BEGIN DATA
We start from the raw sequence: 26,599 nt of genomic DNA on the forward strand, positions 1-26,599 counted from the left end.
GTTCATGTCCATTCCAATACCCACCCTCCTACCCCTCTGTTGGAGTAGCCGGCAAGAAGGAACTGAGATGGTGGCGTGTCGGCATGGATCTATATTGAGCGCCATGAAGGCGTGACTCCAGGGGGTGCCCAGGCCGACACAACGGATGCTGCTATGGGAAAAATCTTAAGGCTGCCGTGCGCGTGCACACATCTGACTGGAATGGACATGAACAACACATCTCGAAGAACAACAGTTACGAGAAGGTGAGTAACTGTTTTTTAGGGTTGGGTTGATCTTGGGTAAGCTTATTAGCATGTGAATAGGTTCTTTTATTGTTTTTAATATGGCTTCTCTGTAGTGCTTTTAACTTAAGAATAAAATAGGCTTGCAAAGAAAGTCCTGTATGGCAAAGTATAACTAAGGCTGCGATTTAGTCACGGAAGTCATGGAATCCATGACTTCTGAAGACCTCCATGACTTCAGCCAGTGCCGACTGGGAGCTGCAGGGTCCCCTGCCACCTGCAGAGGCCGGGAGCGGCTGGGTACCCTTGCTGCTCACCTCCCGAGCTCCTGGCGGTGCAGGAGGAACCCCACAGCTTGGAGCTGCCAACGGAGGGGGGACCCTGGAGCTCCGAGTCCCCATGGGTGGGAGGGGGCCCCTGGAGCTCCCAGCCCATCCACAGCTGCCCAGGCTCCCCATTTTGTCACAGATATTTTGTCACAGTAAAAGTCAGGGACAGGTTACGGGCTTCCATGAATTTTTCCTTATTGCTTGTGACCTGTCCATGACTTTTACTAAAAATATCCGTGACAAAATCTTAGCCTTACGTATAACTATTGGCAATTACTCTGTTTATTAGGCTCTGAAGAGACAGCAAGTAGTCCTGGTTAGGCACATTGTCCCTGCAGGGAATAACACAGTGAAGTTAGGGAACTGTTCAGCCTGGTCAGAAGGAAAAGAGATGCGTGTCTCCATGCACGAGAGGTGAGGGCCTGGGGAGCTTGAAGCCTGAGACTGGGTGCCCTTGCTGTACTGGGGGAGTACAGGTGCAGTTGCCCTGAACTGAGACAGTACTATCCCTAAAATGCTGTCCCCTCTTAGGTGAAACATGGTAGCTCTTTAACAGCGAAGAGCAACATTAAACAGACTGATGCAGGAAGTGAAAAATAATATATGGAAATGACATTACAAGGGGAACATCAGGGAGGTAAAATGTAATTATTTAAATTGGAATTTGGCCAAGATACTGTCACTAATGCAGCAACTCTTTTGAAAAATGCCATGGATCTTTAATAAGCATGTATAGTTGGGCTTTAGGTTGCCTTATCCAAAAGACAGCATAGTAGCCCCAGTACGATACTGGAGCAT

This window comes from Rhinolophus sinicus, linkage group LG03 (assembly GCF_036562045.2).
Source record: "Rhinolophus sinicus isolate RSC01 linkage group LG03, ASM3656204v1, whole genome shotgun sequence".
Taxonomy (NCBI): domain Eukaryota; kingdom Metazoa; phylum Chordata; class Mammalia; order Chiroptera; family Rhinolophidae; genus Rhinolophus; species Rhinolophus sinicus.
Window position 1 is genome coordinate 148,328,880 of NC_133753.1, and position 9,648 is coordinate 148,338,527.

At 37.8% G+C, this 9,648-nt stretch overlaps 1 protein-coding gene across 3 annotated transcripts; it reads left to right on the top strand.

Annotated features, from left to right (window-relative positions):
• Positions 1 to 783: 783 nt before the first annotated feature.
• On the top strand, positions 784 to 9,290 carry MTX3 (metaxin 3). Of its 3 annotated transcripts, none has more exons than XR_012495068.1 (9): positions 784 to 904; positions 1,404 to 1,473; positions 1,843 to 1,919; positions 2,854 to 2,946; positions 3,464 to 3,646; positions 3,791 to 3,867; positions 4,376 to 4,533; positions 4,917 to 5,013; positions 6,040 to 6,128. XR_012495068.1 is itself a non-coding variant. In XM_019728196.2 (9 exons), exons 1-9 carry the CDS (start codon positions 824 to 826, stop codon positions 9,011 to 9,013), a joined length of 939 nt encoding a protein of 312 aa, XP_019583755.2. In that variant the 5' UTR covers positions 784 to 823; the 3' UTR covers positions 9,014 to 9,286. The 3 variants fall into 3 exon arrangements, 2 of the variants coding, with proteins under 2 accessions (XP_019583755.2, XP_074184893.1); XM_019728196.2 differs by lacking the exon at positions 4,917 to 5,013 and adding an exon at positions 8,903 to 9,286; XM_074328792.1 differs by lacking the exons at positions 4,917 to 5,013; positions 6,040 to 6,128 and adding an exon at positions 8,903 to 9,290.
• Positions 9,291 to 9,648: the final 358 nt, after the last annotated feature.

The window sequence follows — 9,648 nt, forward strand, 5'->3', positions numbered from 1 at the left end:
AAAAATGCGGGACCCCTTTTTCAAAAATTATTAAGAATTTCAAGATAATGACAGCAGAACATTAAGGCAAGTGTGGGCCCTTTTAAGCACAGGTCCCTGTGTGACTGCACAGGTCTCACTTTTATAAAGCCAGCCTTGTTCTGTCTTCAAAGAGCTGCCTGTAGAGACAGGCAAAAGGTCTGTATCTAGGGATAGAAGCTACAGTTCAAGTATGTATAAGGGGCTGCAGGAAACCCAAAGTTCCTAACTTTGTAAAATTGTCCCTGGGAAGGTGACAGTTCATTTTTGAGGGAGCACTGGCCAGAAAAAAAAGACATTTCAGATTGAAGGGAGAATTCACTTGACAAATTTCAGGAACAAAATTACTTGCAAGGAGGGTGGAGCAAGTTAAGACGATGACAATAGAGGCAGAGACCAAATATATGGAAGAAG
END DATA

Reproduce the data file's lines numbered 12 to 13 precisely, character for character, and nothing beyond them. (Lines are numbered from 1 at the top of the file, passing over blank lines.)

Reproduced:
The window sequence follows — 9,648 nt, forward strand, 5'->3', positions numbered from 1 at the left end:
AAAAATGCGGGACCCCTTTTTCAAAAATTATTAAGAATTTCAAGATAATGACAGCAGAACATTAAGGCAAGTGTGGGCCCTTTTAAGCACAGGTCCCTGTGTGACTGCACAGGTCTCACTTTTATAAAGCCAGCCTTGTTCTGTCTTCAAAGAGCTGCCTGTAGAGACAGGCAAAAGGTCTGTATCTAGGGATAGAAGCTACAGTTCAAGTATGTATAAGGGGCTGCAGGAAACCCAAAGTTCCTAACTTTGTAAAATTGTCCCTGGGAAGGTGACAGTTCATTTTTGAGGGAGCACTGGCCAGAAAAAAAAGACATTTCAGATTGAAGGGAGAATTCACTTGACAAATTTCAGGAACAAAATTACTTGCAAGGAGGGTGGAGCAAGTTAAGACGATGACAATAGAGGCAGAGACCAAATATATGGAAGAAG